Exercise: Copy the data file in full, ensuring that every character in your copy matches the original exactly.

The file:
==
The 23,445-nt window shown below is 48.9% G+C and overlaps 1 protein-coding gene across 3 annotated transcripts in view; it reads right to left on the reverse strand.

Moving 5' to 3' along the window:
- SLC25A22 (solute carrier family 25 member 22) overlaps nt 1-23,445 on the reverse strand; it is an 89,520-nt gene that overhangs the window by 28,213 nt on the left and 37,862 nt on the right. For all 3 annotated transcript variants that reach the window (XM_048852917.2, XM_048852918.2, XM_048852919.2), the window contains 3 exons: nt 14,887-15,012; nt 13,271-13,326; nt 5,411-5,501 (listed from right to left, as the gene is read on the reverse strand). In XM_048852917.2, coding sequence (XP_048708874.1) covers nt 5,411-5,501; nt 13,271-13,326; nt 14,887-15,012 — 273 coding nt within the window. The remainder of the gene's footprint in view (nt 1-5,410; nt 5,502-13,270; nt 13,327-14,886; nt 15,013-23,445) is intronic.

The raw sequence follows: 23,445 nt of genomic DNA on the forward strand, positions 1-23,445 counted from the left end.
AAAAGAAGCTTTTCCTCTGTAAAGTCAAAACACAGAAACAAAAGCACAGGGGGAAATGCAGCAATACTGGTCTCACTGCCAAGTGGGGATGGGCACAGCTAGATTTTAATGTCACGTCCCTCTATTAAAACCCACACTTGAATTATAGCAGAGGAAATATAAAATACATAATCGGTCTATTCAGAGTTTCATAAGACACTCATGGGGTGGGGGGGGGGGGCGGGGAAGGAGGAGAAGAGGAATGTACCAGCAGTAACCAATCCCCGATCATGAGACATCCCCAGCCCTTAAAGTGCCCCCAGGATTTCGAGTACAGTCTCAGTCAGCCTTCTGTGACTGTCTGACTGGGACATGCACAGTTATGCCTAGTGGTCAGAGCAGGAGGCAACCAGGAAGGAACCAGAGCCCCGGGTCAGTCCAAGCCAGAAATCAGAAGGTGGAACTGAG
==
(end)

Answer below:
The 23,445-nt window shown below is 48.9% G+C and overlaps 1 protein-coding gene across 3 annotated transcripts in view; it reads right to left on the reverse strand.

Moving 5' to 3' along the window:
- SLC25A22 (solute carrier family 25 member 22) overlaps nt 1-23,445 on the reverse strand; it is an 89,520-nt gene that overhangs the window by 28,213 nt on the left and 37,862 nt on the right. For all 3 annotated transcript variants that reach the window (XM_048852917.2, XM_048852918.2, XM_048852919.2), the window contains 3 exons: nt 14,887-15,012; nt 13,271-13,326; nt 5,411-5,501 (listed from right to left, as the gene is read on the reverse strand). In XM_048852917.2, coding sequence (XP_048708874.1) covers nt 5,411-5,501; nt 13,271-13,326; nt 14,887-15,012 — 273 coding nt within the window. The remainder of the gene's footprint in view (nt 1-5,410; nt 5,502-13,270; nt 13,327-14,886; nt 15,013-23,445) is intronic.

The raw sequence follows: 23,445 nt of genomic DNA on the forward strand, positions 1-23,445 counted from the left end.
AAAAGAAGCTTTTCCTCTGTAAAGTCAAAACACAGAAACAAAAGCACAGGGGGAAATGCAGCAATACTGGTCTCACTGCCAAGTGGGGATGGGCACAGCTAGATTTTAATGTCACGTCCCTCTATTAAAACCCACACTTGAATTATAGCAGAGGAAATATAAAATACATAATCGGTCTATTCAGAGTTTCATAAGACACTCATGGGGTGGGGGGGGGGGGCGGGGAAGGAGGAGAAGAGGAATGTACCAGCAGTAACCAATCCCCGATCATGAGACATCCCCAGCCCTTAAAGTGCCCCCAGGATTTCGAGTACAGTCTCAGTCAGCCTTCTGTGACTGTCTGACTGGGACATGCACAGTTATGCCTAGTGGTCAGAGCAGGAGGCAACCAGGAAGGAACCAGAGCCCCGGGTCAGTCCAAGCCAGAAATCAGAAGGTGGAACTGAG